Capital

This is another whopper – in size, in scope, and in enjoyment. I really liked it. Capital by John Lanchester is definitely a book you can sink your teeth into, which makes it perfect for our long, cold, dark winter nights. Set in London, the story starts when all the inhabitants of Pepys Road, in a neighbourhood where property values have risen significantly over the years, receive a postcard in the mail with a photo of their house on the front and the words “we want what you’ve got” on the back.  As the story unfolds we learn all about the inhabitants tucked inside these homes. Varied as they all are, they have one thing in common – those postcards. And for the longest time, the postcards are on the backburner of the story as we become engrossed in the lives of Petunia Howe (the eldest resident on the street), Roger & Arabella Yount (the wealthiest), Rohinka & Ahmed Kamal (the Pakistani shop owners), and Freddy Kamo (the wonderboy of soccer recently arrived from Senegal) – to name just a few. Lanchester is a fantastic writer, he weaves a terrific story, and there’s lots of humour to make you chuckle (real dry, British wit!). I found the whole issue of the postcards became secondary because you become so engrossed in the lives of his characters. Fortunes are made and lost, dreams become nightmares, terminal illness strikes, and people may not be who they seem. It’s all fascinating. The chapters are short, often switching from character to character, and I like that. Even thought the book is 527 pages long it never got boring, and I never once wanted to give up. In fact, I didn’t want it to end.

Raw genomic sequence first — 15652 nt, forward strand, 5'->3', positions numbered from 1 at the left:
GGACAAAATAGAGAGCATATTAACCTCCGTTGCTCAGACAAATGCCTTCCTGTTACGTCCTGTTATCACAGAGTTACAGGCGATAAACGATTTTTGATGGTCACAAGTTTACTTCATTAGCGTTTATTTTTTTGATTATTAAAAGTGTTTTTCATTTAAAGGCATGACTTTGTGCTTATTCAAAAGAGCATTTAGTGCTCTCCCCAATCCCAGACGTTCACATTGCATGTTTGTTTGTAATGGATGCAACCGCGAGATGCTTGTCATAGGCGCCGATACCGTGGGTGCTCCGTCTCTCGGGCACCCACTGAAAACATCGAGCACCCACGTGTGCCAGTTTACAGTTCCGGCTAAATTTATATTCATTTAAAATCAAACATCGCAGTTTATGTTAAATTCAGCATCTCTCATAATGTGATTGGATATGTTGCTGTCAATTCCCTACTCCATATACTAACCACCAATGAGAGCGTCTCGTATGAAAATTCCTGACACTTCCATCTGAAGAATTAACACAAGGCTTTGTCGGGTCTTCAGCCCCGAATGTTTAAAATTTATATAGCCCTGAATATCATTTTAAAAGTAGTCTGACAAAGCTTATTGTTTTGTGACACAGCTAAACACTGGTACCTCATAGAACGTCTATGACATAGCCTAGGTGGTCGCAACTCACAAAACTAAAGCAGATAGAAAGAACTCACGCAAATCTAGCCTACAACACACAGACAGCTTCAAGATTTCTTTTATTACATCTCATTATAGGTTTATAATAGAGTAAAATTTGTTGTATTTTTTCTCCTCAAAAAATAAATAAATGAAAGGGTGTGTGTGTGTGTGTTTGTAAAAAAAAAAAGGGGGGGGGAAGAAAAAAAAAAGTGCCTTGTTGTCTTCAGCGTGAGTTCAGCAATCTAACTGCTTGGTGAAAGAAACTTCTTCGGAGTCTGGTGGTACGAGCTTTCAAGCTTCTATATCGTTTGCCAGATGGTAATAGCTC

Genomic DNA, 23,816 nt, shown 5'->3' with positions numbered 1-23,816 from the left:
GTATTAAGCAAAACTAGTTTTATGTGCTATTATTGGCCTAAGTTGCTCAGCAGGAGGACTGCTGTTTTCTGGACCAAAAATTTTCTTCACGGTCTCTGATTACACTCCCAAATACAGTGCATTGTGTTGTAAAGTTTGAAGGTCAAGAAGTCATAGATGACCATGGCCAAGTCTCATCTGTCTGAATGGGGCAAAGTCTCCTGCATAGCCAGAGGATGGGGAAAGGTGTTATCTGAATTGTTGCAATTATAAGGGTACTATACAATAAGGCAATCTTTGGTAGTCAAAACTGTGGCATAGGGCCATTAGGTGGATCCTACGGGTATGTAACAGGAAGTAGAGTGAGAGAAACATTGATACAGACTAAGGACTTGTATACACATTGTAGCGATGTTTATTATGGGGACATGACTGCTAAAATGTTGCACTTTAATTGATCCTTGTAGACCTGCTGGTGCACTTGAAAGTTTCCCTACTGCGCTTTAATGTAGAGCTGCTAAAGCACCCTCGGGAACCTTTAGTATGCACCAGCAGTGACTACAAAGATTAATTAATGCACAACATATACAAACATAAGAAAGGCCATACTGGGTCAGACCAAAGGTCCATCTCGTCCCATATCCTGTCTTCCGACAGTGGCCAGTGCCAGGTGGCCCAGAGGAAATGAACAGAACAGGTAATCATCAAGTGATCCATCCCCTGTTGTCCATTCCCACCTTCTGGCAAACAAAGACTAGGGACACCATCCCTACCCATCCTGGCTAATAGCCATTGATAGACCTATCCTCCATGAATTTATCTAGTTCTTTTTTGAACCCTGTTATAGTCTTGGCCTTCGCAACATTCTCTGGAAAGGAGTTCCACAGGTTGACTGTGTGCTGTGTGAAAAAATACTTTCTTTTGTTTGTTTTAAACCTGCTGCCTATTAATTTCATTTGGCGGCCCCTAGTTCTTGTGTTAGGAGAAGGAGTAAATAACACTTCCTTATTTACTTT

By the way, I love it when British words entice me to check out Google… for example – I looked up “Oyster Cards” and “bugaboos” both unknown to me, to see what they were. Oyster cards are the electronic form of ticketing used on the London transit, and bugaboos are a brand of “pushchairs” (another British word) which are baby strollers.

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